King Football

King Football Author Michael Oriard
ISBN-10 9780807864036
Release 2005-12-15
Pages 512
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This landmark work explores the vibrant world of football from the 1920s through the 1950s, a period in which the game became deeply embedded in American life. Though millions experienced the thrills of college and professional football firsthand during these years, many more encountered the game through their daily newspapers or the weekly Saturday Evening Post, on radio broadcasts, and in the newsreels and feature films shown at their local movie theaters. Asking what football meant to these millions who followed it either casually or passionately, Michael Oriard reconstructs a media-created world of football and explores its deep entanglements with a modernizing American society. Football, claims Oriard, served as an agent of "Americanization" for immigrant groups but resisted attempts at true integration and racial equality, while anxieties over the domestication and affluence of middle-class American life helped pave the way for the sport's rise in popularity during the Cold War. Underlying these threads is the story of how the print and broadcast media, in ways specific to each medium, were powerful forces in constructing the football culture we know today.



Borderline

Borderline Author Stan Goff
ISBN-10 9781630878535
Release 2015-02-11
Pages 472
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What if the sanctification of war and contempt for women are both grounded in a fear that breeds hostility, and a hostility that rationalizes conquest? The anti-Gospel Christian history of war-loving and women-hating are not merely similar but two aspects of the same dynamic, argues Stan Goff, in an "autobiography" that spans millennia. Borderline is the historical and conceptual autobiography of a former career army veteran transformed by Jesus into a passionate advocate for nonviolence, written by a man who narrates his conversion to Christianity through feminism.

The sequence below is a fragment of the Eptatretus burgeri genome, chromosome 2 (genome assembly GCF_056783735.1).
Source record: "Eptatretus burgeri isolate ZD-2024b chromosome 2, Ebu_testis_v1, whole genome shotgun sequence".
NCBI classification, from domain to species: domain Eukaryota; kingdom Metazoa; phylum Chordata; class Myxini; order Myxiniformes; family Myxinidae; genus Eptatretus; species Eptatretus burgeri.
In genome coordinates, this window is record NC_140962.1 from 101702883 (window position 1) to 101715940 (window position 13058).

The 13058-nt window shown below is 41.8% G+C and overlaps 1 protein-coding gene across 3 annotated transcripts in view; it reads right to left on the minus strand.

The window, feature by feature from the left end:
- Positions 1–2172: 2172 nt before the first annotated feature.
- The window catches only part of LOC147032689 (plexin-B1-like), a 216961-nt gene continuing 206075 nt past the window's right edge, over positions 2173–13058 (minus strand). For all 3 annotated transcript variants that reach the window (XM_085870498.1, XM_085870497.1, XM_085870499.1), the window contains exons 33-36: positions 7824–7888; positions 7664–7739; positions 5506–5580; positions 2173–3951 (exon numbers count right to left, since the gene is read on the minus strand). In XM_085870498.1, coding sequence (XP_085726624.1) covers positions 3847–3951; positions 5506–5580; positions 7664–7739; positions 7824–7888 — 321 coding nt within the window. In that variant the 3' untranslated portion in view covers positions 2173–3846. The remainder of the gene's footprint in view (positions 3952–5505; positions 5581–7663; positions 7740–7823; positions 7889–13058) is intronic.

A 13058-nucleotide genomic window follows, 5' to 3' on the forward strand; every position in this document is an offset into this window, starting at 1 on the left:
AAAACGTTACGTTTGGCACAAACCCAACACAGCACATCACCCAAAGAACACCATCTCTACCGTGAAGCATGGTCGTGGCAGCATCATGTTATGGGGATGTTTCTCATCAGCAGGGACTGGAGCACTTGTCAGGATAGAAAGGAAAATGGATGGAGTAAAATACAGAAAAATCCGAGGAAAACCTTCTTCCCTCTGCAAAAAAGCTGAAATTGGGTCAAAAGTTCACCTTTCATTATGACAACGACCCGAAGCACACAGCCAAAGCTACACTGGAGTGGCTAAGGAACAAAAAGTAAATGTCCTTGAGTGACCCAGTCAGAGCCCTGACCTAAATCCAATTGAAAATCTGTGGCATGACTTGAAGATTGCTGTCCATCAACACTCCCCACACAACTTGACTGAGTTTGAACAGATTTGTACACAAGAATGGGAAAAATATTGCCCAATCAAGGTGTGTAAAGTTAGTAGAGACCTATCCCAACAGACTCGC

Ontario Boys

Ontario Boys Author Christopher J. Greig
ISBN-10 9781554589029
Release 2014-03-24
Pages 220
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Ontario Boys explores the preoccupation with boyhood in Ontario during the immediate postwar period, 1945–1960. It argues that a traditional version of boyhood was being rejuvenated in response to a population fraught with uncertainty, and suffering from insecurity, instability, and gender anxiety brought on by depression-era and wartime disruptions in marital, familial, and labour relations, as well as mass migration, rapid postwar economic changes, the emergence of the Cold War, and the looming threat of atomic annihilation. In this sociopolitical and cultural context, concerned adults began to cast the fate of the postwar world onto children, in particular boys. In the decade and a half immediately following World War II, the version of boyhood that became the ideal was one that stressed selflessness, togetherness, honesty, fearlessness, frank determination, and emotional toughness. It was thought that investing boys with this version of masculinity was essential if they were to grow into the kind of citizens capable of governing, protecting, and defending the nation, and, of course, maintaining and regulating the social order. Drawing on a wide variety of sources, Ontario Boys demonstrates that, although girls were expected and encouraged to internalize a “special kind” of citizenship, as caregivers and educators of children and nurturers of men, the gendered content and language employed indicated that active public citizenship and democracy was intended for boys. An “appropriate” boyhood in the postwar period became, if nothing else, a metaphor for the survival of the nation.